Here's a good example of the kind filling and fairing I did. My first pass sagged; I didn't use enough filler in the epoxy. The light red is sanded filler, and the dark red has yet to be sanded.
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As promised, from the planking: I learned (yet again) why you should always cut to the outside line. I scribed the cut line for the button joints on the text by rubbing the edge of the side planking with chalk, and bouncing the bottom plank on it, as detailed in Boatbuilding. I managed to get two lines on this one, though, and foolishly cut to the inside line, and ended up with a wedge shaped chunk missing. It took a fair amount of thickened epoxy to fill, but once the boat is painted, you shouldn't even notice it.
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The fiberglassing was pretty simple, just slow. I precut all of the pieces to rough shape before hand, and then applied them. Every piece overlapped every other piece somehow, so I had to put one on, wait for it to dry, and then feather the edge before proceeding. It took a while. After I'd gotten all of the fiberglass on I started in on the fill coats. Again, I moved slowly (this time 'cause I'm lazy :mrgreen:), which meant I had to sand each coat before applying another since the epoxy had cured.

The second piece of fiberglass (the transom was first)
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The third piece, lapping the first two. It's pretty amazing how clear the weave gets once it's wetted out. I'd read over and over that it would disappear, but it's pretty hard to believe until you see it.
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The entire boat is fiberglassed, and in this photo has the third fill layers still wet on it.
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Coming up, I have to build a crisp edge along the transom. I tried the method shown in Boatbuilding of building up a couple of layers of fiberglass, but had a hard time with it. I couldn't get a crisp edge with my random orbit sander. My new belt sander (Christmas present from the admiral :D) worked better, but... let's just say I ended up having to add patches to the edge. I'm thinking I'll fix a "dam" of plastic or tape along the transom, and just try pouring a small amount of un-thickened epoxy to try and "mold" and edge. We'll see.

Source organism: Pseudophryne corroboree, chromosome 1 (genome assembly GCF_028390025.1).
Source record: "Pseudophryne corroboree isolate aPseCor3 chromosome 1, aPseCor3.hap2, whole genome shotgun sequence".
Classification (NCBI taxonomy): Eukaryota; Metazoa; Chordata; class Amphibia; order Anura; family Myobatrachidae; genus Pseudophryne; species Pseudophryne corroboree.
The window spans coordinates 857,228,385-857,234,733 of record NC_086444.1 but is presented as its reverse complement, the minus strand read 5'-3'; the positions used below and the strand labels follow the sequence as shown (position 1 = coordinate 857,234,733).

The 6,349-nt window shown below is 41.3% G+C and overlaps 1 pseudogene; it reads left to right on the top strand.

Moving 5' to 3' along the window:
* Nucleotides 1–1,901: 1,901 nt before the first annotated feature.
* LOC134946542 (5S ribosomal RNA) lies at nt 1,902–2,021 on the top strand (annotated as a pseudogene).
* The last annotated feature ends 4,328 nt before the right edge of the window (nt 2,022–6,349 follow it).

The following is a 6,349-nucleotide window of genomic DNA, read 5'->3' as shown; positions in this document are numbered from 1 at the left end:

Next up, I have to order paint and prime and paint the bottom so I can flip and then get back to proper woodworking - the fun part!

Oh, somewhere along the way, I bought a motor (actually two, but that's a longer story). I had been planning to beg, borrow or steal the 1980s 10hp Mercury from my dad's sailboat, but I decided I needed a little more oomph, and I wasn't a huge fan of the aesthetics. I picked up a 1957 18hp Johnson that a local marine shop had gotten for trade in. Runs like a dream; cost me $425 (sorry, Iggy - you should have chosen a smaller boat :mrgreen:) The stand I build using these great plans.
Image

All the photos:
Filling and fairing
Fiberglassing
Motor

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BayouBengal
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Re: Squirt Progress

Post by BayouBengal »

That's a great looking motor and should work well with the boat. I have the 1956 Johnson 15Hp and it isn't quite enough, the 18 ought to be just about perfect.

Your boat's looking really nice.

Regarding the crisp edge, I think I must have had to overlap about six inch strips of cloth to finally get my edge sharp. This is mainly because I had rounded it too much prior to glassing. Your sander may not be the problem, you may just have to add more cloth, then sand off most all of it but the edge. Also, I'd work it with the long board so that you have a smooth transition between the edge area where you're adding the cloth and the aft few feet of your hull (planing area).